Many of us (including myself) have never thought of approaching the CEO at our place of work, even if her door is always wide open. And if the thought has crossed our minds, we’re often scared as hell to start a conversation.
Once being one of those scared employees, I now know to never miss a chance to have even a five-minute chat with a CEO. These conversations have helped me grow and build confidence, and led to me working side by side with these leaders.
And now I have some great takeaways and learnings. I thought I'd share what I’ve learned from talking to and observing CEO’s. Feel free to add to this list:
They are great listeners – The best thing I’ve learned through CEO’s is that you don’t make it to the top by talking. You make it by listening and making keen observations. The CEO’s I know and admire are active listeners.
They ask a lot of questions, even ones that they should know – Not only have I noticed a lot of listening, but also a lot of question asking from the CEO’s I know. Asking a lot of questions usually means ditching your ego. Asking questions tells others that you don’t have an answer, and many people have a hard time asking questions because of this. I’ve found that CEO’s are fearless about asking questions, even ones to which they might know the answer. Why would they do that and risk looking dumb? Good CEO’s know that it’s worth it to hear from a variety of people and get the chance to hear many different answers. In this way, they are constantly learning and obtaining information.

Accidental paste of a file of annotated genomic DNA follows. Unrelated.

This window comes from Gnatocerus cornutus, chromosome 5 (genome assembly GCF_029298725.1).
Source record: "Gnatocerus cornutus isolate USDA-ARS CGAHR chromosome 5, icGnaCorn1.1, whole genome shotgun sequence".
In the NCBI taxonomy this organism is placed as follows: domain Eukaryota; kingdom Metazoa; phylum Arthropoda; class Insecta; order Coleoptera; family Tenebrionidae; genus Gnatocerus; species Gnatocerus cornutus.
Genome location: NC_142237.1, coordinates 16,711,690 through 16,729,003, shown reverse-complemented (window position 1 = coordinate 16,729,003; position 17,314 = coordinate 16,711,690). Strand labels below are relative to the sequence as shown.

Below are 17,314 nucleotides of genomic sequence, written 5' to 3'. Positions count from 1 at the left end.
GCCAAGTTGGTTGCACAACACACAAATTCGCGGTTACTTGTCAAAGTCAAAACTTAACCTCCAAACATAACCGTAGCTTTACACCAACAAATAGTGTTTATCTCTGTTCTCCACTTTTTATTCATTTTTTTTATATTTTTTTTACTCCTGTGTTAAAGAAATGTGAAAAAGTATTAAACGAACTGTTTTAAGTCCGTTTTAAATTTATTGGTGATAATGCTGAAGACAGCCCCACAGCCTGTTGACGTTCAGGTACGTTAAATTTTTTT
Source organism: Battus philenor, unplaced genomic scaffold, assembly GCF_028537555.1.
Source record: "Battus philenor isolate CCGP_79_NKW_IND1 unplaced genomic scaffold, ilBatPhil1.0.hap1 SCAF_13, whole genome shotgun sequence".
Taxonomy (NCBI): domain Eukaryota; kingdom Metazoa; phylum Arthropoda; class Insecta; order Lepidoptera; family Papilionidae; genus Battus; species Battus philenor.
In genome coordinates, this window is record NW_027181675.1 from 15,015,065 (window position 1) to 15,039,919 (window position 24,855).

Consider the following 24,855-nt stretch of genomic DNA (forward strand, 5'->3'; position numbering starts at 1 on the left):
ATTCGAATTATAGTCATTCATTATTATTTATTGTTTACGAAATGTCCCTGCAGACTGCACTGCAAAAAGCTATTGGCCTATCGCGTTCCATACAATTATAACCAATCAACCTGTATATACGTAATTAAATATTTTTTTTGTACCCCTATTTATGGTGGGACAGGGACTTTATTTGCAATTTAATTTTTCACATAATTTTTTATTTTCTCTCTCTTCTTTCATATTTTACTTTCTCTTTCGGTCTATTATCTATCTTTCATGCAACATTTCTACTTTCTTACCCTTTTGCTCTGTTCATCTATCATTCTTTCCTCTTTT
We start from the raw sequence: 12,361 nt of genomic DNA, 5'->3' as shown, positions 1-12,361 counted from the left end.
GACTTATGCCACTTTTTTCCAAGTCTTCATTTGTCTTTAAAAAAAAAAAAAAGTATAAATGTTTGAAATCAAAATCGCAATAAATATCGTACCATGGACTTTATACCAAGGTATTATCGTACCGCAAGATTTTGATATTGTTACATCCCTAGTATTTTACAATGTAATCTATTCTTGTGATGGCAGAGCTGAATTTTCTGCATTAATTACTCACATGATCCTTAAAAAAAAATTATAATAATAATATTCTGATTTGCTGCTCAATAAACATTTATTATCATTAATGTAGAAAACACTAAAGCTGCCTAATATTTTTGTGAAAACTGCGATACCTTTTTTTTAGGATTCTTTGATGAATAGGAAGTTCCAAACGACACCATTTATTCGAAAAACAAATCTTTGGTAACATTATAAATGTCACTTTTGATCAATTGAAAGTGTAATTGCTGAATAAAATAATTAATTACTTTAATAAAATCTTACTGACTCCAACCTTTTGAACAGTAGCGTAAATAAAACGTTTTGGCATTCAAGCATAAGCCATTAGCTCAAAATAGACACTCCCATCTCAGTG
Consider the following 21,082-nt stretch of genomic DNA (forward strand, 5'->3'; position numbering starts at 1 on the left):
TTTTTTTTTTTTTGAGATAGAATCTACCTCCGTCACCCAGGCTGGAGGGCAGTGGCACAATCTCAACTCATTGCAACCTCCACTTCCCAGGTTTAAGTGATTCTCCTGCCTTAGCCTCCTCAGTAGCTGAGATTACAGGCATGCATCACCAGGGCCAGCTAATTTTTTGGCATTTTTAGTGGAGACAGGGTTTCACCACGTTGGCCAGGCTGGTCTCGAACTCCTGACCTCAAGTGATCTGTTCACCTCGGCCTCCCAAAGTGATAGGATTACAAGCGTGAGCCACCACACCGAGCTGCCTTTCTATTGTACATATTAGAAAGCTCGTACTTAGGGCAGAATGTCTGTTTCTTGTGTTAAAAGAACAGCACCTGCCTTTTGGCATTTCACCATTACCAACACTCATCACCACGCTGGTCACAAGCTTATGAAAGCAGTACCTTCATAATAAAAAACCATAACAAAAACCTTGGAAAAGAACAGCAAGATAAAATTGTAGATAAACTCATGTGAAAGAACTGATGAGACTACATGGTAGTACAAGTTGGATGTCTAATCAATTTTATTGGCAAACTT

They read a lot – This coincides with asking a lot of questions. CEO’s read a lot to continue the learning process and obtain as much information as possible so that they can solve problems.
They are great conversationalists – I think it takes great people skills to get to a CEO position. Talking with a CEO is always a good time. Even more reason to start a conversation!
They aren’t afraid to recall and talk about their failures – The CEO’s I know never miss a chance to discuss and even laugh with others about their failures. Smart CEO’s know their failures are the only reason for their success. Brilliant CEO’s know they need to remain humble and remember where they started, when things weren’t always going so great.
Now of course other leaders in your office can have similar traits and habits. But when it comes to CEO's, I think it’s worth it to not just read about the greats like Jack Welch, but to take any opportunity to chat with the one sitting right in front of you. You never know where it may lead. Would you agree?
My mom tells me the story about when I first learned to write. I generally was an ambidextrous child, and decided to write with both of my hands, instead of just one.
Well apparently while in kindergarten I would write one line of text from left to right with my right hand, followed by a line of text from right to left with my left hand. So every other line I wrote was backward (as we all know, we read from left to right).
So my teacher told my mom that I have to pick a hand. I don't remember this conversation, but I guess I chose my right.
I told this story to someone not too long ago, and she replied with an interesting comment. She said, "wow, your creativity as a child was completely suppressed!"